Limitations and generalizability

There are various limitations on our findings’ generalizability.

  • We intentionally concentrated on a narrow age range (all but one withing 19–29 years) to remove age as a confounding factor, which begs the question whether we would have obtained these findings in elderly subjects. While we believe this is likely, it requires examination in future studies.
  • We used the ISO-recommended Landolt C as optotype. Very frequently, other optotypes, namely letters, are employed [23]. Again, while we deem it likely, generalizability of the present findings to letters needs to be ascertained.
  • Routine clinical assessment of visual acuity is often subject to time constraints and done less formally than prescribed while still adhering to the pertinent ISO norm. Furthermore, optotypes are announced and patients are motivated verbally. If feedback were given as “look a little more closely” (even allowing the participant to change her response based on a consequentially narrower range of choices), the outcome’s validity could be adversely affected. Thus the present findings may be somewhat specific to the automated acuity assessment as performed by FrACT.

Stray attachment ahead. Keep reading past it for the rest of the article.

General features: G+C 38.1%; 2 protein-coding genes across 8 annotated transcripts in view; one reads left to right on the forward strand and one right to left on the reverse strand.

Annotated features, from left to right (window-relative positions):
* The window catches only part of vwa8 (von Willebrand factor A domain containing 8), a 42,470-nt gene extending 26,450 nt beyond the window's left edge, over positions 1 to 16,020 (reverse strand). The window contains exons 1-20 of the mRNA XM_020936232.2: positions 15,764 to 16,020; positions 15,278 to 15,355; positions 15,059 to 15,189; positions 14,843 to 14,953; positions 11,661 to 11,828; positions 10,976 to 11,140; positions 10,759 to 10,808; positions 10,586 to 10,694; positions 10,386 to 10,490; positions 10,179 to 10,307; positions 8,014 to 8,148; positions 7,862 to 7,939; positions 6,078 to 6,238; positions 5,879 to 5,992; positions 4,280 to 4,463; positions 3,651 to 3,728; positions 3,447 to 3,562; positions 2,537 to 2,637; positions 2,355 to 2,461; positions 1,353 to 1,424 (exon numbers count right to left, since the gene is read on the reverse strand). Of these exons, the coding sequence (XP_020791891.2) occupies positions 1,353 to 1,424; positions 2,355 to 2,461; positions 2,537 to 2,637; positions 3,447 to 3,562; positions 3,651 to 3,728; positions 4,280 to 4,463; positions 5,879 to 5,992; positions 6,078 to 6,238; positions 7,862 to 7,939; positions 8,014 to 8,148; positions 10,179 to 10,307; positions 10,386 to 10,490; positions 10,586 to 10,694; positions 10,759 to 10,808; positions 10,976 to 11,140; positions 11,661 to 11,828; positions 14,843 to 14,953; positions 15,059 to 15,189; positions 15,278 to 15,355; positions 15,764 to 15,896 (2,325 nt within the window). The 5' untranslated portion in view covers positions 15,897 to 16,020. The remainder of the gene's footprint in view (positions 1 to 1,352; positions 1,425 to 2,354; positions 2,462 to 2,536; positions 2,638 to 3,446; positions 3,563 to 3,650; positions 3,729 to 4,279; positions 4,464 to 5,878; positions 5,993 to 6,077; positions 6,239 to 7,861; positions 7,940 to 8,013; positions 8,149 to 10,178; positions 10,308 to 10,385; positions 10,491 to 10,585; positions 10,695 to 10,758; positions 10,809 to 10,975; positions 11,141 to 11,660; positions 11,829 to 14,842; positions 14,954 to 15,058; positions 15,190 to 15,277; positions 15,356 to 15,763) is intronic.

Trial-by-trial feedback was generally welcomed by our participants, and it should enhance patients’ comfort when employed in a clinical setting. Using the automatic feedback options in the Freiburg Test “FrACT” did not affect visual acuity outcome to any relevant degree. Thus neutral feedback that does not manipulate patients’ strategies appears to benefit the routine clinical assessment of visual function. Future studies should address generalizability over the entire age range, to other optotypes (e.g., Sloan letters), and measurement protocols other than “FrACT”.


We express our gratitude to our participants for their patience and to Ad Aertsen for advice in study design.

Author Contributions

Conceived and designed the experiments: MB. Performed the experiments: KS MB. Analyzed the data: MB. Contributed reagents/materials/analysis tools: MB KS. Wrote the paper: MB KS.